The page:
By Amy Silverman
By Olivia LaVecchia
By Monica Alonzo and Stephen Lemons
By Chris Parker
By Michael Lacey
By Weston Phippen
The level of fear has risen. I don't think anyone realizes just how seriously. The murders of the Buddhist monks on August 10 have changed the climate of this city.
The other day I saw a housewife call out to two workers hired by the city to do a repair job.
She saw their pickup truck parked in the street near her house and immediately called the police. Then she accosted the men.
"I don't know who you are," she said, "but I want to know what you're doing here."
The workmen held up papers that detailed their job.
"I'm sorry," she said. "I don't mean to be rude. It's just hard to trust anyone now."
Unfortunately, the recent arrests by the Maricopa County Sheriff's Department have neither allayed nor diminished anyone's fears.
I expected that when they brought in the men charged with the killings that their very appearance would be instructive.
I expected that men who were capable of such a crime would somehow wear the look of the outcast. But they don't look like killers.
For that reason, the photographs of the Tucson men arrested for the killings only serve to frighten people all the more.
We have seen many men like this before. In fact, we see them around us every day.
If we hadn't realized it before, we do now. Men who are capable of killing don't look any different. Some are handsome. Some are not. Some are well-dressed. Others wear old clothes.
They have only one thing in common. They are all guilty of cold-blooded murder. Richard Speck killed eight nurses in Chicago in the summer of 1966. He was ordinary looking. Since that time, he has grown middle-aged in prison and now professes to be an artist.
John Wayne Gacy strangled 33--perhaps even more--young men and buried them in the crawl space under his home. Before being arrested, he was a Democratic precinct captain who had posed for photographs with former President Jimmy Carter's wife.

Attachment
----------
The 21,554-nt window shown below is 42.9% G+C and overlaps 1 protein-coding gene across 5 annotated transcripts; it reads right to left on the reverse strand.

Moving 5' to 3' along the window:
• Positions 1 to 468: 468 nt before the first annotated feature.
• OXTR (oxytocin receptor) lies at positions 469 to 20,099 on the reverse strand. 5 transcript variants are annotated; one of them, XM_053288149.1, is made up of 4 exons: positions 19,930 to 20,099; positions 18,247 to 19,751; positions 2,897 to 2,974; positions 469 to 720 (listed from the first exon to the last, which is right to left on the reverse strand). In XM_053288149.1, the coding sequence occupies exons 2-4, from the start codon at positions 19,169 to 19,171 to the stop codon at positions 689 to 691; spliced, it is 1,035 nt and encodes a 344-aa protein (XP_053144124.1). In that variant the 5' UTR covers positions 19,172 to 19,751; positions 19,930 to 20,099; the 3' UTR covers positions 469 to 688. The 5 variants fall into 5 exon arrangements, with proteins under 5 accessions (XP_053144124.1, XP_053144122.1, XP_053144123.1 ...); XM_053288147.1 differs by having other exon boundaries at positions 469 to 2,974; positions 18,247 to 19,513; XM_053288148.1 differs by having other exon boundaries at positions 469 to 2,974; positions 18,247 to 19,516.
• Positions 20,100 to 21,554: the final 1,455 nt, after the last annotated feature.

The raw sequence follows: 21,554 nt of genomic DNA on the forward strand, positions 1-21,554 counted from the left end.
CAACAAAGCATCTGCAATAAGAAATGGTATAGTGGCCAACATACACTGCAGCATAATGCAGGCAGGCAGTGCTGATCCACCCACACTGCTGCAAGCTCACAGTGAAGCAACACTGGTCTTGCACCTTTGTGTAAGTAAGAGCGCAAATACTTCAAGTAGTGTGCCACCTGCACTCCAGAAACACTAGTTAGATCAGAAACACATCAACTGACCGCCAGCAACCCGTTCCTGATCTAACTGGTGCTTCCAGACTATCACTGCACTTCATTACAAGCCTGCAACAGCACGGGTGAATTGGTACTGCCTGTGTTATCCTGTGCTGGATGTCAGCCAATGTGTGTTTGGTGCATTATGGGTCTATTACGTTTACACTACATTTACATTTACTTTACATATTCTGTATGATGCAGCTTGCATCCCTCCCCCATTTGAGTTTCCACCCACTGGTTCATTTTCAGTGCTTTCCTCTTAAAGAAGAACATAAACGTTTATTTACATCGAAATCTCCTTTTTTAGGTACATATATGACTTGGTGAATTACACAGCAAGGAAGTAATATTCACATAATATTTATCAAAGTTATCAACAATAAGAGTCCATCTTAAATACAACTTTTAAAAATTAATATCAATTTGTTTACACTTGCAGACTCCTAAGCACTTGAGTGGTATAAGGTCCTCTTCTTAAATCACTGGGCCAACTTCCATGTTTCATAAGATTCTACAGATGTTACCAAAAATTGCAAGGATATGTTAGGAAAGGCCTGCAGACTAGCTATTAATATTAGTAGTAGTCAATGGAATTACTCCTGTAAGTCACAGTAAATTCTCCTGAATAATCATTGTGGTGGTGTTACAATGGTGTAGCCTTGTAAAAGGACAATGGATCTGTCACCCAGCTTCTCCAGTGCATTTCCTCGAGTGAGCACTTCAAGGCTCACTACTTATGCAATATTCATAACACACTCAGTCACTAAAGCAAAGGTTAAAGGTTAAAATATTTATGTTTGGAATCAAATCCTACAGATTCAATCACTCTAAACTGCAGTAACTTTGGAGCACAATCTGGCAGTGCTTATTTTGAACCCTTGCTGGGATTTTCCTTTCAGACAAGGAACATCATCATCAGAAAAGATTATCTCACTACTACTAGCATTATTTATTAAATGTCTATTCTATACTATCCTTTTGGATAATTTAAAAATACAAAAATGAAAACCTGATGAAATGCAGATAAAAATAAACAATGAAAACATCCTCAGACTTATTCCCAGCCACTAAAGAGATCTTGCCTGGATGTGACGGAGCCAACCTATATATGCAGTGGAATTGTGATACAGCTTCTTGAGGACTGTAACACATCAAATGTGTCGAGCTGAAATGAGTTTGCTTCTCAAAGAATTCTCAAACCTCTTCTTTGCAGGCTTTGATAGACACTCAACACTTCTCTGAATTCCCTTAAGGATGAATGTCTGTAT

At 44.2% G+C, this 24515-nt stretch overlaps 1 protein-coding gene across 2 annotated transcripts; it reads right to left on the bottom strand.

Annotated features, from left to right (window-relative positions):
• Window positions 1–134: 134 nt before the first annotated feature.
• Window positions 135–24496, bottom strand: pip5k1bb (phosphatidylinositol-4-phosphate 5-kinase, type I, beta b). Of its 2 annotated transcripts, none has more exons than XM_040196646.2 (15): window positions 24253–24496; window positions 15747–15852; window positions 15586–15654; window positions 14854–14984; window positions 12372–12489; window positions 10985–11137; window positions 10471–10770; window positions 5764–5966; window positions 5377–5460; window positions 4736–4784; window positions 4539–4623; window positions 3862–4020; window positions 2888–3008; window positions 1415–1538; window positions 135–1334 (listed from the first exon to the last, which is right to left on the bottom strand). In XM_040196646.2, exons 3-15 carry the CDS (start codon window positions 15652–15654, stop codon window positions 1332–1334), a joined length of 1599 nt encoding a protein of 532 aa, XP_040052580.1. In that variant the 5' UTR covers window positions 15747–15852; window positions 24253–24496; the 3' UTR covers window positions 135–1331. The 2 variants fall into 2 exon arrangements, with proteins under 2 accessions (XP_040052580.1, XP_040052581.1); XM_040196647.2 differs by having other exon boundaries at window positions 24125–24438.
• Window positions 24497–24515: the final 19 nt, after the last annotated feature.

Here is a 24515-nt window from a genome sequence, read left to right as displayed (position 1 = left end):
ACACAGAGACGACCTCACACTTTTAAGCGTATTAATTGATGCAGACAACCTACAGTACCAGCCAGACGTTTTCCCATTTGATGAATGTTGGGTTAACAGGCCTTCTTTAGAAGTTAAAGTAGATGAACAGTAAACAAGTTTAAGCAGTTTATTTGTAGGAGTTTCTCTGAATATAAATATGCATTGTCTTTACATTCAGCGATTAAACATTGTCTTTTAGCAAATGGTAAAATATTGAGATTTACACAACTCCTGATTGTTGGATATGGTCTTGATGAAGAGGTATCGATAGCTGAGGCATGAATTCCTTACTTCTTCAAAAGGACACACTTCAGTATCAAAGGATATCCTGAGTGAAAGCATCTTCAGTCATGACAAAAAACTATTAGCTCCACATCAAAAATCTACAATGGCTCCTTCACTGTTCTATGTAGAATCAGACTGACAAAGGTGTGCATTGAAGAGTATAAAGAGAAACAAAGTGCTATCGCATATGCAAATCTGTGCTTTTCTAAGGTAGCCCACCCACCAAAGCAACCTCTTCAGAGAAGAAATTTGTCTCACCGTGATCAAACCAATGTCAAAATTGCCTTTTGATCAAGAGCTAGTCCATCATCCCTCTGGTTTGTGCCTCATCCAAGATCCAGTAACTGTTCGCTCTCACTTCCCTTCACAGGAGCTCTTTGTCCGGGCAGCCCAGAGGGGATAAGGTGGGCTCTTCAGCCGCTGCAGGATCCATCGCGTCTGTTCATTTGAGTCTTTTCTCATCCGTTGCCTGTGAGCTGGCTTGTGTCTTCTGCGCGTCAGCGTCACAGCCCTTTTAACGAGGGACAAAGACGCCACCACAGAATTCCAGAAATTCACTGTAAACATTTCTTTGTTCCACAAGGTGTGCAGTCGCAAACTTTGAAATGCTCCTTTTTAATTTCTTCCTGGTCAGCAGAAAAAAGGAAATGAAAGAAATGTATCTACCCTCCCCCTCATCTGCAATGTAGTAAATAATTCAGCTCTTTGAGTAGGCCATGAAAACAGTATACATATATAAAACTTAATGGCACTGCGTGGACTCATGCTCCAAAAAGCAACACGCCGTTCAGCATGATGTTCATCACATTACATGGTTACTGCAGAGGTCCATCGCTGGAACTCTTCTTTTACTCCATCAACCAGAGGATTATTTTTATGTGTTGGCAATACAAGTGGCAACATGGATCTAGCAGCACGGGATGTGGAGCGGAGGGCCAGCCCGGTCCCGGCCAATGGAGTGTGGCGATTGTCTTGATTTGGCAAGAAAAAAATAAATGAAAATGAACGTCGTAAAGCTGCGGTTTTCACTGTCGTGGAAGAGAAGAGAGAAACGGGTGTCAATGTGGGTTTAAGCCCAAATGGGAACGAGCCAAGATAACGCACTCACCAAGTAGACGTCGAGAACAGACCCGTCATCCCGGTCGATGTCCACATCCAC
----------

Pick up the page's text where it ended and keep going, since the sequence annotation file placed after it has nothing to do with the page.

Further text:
On the day they brought Gacy into court for the first time, he was wearing an expensive leather jacket that anyone in the courtroom would have liked to own.
Several years ago, here in Phoenix, three men broke into the home of Marilyn Redmond and killed her husband and her stepmother. They held a gun to Redmond's head and fired a bullet into her skull. The bullet didn't kill her, and she was able to identify them at their trials.
Two of them were hired killers from Chicago who had already been convicted of murder there. They looked more like professional athletes than killers.
The third was a former Phoenix policeman. Even as a defendant in a murder trial, he looked like a man ready to write out a speeding ticket.
They have all been convicted of first-degree murder and are on death row. But you still could not look any of them in the eye and guess they were killers.
While everyone was reacting with panic to the temple killings, Maricopa County Sheriff Tom Agnos moved steadily ahead with the investigation.
He underwent open-heart surgery and rushed himself back to work. Agnos never faltered. He just gave orders to his men to proceed with the investigation.
They got lucky. And when the break came and the arrests were made, Agnos acted with quiet dignity. There was no grandstanding.
He merely called a press conference and stated the facts as he knew them.
People keep saying now that they hope the right men are in custody. Some are willing to believe those in jail are innocent.
The stakes were too high for mistakes to be made. Agnos knows that.
The wonder of our political process is that sometimes the right man is actually elected to office. That's clearly what happened when the people elected Sheriff Tom Agnos.
The arrests by the Maricopa County Sheriff's Department have neither allayed nor diminished anyone's fears.
Sometimes the right man is actually elected to office. That's clearly what happened when the people elected Sheriff Tom Agnos.
IRON MIKE IS OUT OF CONTROL... v9-18-91